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On any given day, you can flip the TV on and find a slice of modern glamour. It’s called a cooking show. Cooking? Glamourous? Yes. It’s the exact parallel to that four-inch pair of heels most of us don’t need and can’t walk in—”a bridge to an ideal self,” as Virginia Postrel describes glamour’s essence in her book, The Power of Glamour. Here’s the rub: we’re ready to unhook from glamour almost as soon as we experience it, according to Colin Campbell in The Romantic Ethic and the Spirit of Modern Consumerism.  We love the idea of cooking. We don’t always love the reality of it.

Intellectually, we know that eating scratch-cooked meals made in our own homes is healthier, cheaper and provides endless social benefits for families, couples and communities. That’s what makes it aspirational. Here’s the reality: scratch cooking has given way to boxed, frozen and other partially-ready foods made in some unknown factory. We don’t have time to pack lunches, so we eat out. That’s the default.

Some of us blame it on time constraints. Author Michael Pollan implies a lack of time isn’t the barrier—it’s that Americans devalue cooking. Or at least we value it less than we do our leisure time. (How, he asks, did we find the extra two hours we now spend each day online?)

Growing up in the 1960s, my family rarely dined in a restaurant. It was a frivolous expense—not a necessity. Part of what made it glamourous was the idea that our mother—the source of every domestic gift in our life—was NOT involved in the service of this meal. There she was, just like us—being served. We hardly recognized her this way!

What’s funny is that I’m the one who cooks now. Poor health and a lifetime of meal preparation have extinguished her kitchen ambition, but we still trade recipes. I can’t wait to share a few from the fabulous vegetarian cookbook I received as a gift this Christmas. The author is Mollie Katzen, an artist, musician and writer who cooked and ate vegetarian meals before it was cool.

The New Moosewood Cookbook (Mollie Katzen’s Classic Cooking) is truly aspirational. I soon found myself wanting to cook my way through the whole book. Two weeks into the year and I’ve already used it to make a lemon pound cake, minestrone soup plus a spinach-rice casserole my husband called “worth a re-run.” Wow. I was expecting to hear, “Where’s the meat?”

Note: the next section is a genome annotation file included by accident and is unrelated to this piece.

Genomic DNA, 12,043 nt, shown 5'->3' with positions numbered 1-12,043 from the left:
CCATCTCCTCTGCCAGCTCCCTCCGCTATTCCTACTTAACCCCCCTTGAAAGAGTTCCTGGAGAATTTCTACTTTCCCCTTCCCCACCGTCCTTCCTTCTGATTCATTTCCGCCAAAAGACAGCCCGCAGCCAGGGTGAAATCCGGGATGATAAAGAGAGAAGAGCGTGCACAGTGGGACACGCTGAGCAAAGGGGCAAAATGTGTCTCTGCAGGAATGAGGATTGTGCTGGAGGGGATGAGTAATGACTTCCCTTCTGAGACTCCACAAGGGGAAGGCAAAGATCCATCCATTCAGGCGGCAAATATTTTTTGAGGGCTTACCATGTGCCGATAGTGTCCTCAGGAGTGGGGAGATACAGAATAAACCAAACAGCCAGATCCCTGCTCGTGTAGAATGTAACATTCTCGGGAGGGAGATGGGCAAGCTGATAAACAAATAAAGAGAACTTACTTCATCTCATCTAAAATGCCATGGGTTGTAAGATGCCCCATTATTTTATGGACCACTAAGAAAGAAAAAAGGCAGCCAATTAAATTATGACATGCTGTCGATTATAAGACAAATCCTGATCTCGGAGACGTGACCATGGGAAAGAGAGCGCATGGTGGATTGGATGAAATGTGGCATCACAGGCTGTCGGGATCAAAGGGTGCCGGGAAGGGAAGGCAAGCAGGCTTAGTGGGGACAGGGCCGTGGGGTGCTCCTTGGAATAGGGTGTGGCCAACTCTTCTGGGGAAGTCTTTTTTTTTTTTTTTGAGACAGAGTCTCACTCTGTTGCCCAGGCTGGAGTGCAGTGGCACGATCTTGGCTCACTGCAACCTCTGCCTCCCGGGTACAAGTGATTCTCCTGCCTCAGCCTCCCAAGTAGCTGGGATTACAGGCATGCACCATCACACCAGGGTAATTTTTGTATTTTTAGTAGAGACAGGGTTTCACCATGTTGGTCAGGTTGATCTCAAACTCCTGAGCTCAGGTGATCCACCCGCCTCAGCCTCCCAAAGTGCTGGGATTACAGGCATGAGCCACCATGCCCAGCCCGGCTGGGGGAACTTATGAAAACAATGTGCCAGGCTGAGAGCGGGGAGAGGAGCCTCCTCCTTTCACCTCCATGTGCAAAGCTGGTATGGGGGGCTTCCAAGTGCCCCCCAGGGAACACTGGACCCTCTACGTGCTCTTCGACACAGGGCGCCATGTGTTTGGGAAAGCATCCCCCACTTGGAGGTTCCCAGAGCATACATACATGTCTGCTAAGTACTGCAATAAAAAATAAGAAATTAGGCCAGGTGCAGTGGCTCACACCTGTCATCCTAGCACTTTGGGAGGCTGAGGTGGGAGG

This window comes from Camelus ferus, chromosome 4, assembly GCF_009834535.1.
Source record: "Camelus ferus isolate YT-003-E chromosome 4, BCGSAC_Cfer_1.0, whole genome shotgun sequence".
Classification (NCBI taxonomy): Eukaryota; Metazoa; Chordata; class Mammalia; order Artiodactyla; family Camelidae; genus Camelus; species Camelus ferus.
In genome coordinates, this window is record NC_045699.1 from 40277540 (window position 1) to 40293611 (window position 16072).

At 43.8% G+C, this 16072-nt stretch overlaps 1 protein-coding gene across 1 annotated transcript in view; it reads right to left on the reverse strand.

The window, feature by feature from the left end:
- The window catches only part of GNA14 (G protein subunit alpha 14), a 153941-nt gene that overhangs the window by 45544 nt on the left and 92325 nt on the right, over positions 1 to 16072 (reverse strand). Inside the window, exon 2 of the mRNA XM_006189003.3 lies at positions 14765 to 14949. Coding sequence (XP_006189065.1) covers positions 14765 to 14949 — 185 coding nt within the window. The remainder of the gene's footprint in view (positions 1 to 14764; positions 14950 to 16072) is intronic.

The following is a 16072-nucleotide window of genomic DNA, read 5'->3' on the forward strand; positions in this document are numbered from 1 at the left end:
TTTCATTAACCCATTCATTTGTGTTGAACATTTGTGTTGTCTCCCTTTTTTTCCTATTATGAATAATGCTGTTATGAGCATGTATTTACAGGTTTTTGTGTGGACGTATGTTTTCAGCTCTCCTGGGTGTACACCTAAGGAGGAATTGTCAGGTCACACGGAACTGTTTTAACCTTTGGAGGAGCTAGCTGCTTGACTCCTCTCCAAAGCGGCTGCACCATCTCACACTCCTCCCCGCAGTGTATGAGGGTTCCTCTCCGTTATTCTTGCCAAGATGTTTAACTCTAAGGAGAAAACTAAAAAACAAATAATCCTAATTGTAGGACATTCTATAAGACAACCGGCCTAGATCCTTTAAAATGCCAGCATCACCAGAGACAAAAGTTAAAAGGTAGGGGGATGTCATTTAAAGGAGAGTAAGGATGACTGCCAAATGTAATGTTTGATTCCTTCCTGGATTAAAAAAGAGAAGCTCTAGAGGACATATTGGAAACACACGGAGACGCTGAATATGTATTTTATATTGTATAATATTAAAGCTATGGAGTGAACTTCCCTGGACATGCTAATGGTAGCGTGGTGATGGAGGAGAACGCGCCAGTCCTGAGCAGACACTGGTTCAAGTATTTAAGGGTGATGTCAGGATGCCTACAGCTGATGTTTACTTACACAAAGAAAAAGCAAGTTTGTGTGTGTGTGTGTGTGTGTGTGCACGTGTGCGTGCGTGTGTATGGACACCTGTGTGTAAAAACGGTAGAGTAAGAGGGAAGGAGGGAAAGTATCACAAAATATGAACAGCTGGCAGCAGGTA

The Moosewood is a collection of recipes gathered and created over a lifetime. Many are a direct result of Katzen’s involvement in The Moosewood, a vegetarian restaurant in Ithaca, New York. The book was first published in the 1970s by popular demand for Katzen’s vegetarian recipes, which she often scribbled on napkins at the request of restaurant patrons. Katzen also has a more recent book, The Heart of the Plate: Vegetarian Recipes for a New Generation, published in 2013.

Other thoughtful books about food

Christ Kitchen: Loving Women Out of Poverty,  which explores the complexities of poverty and offers practical ways out for individuals and groups who want to do something about it.

I’ve read and loved all but one of Michael Pollan’s books. His latest, Cooked: A Natural History of Transformation, looks like a must read for people who are fired up to cook in 2014.

How often do you eat out? What are your secrets for preparing home cooked meals on the fly?

Remember how Leave it to Beaver’s June Cleaver would fly out of the kitchen, wearing high-heels and a crisp shirtwaist dress covered by an apron? That’s exactly how I dress in the kitchen! ☺

Life is short. Wear the good stuff.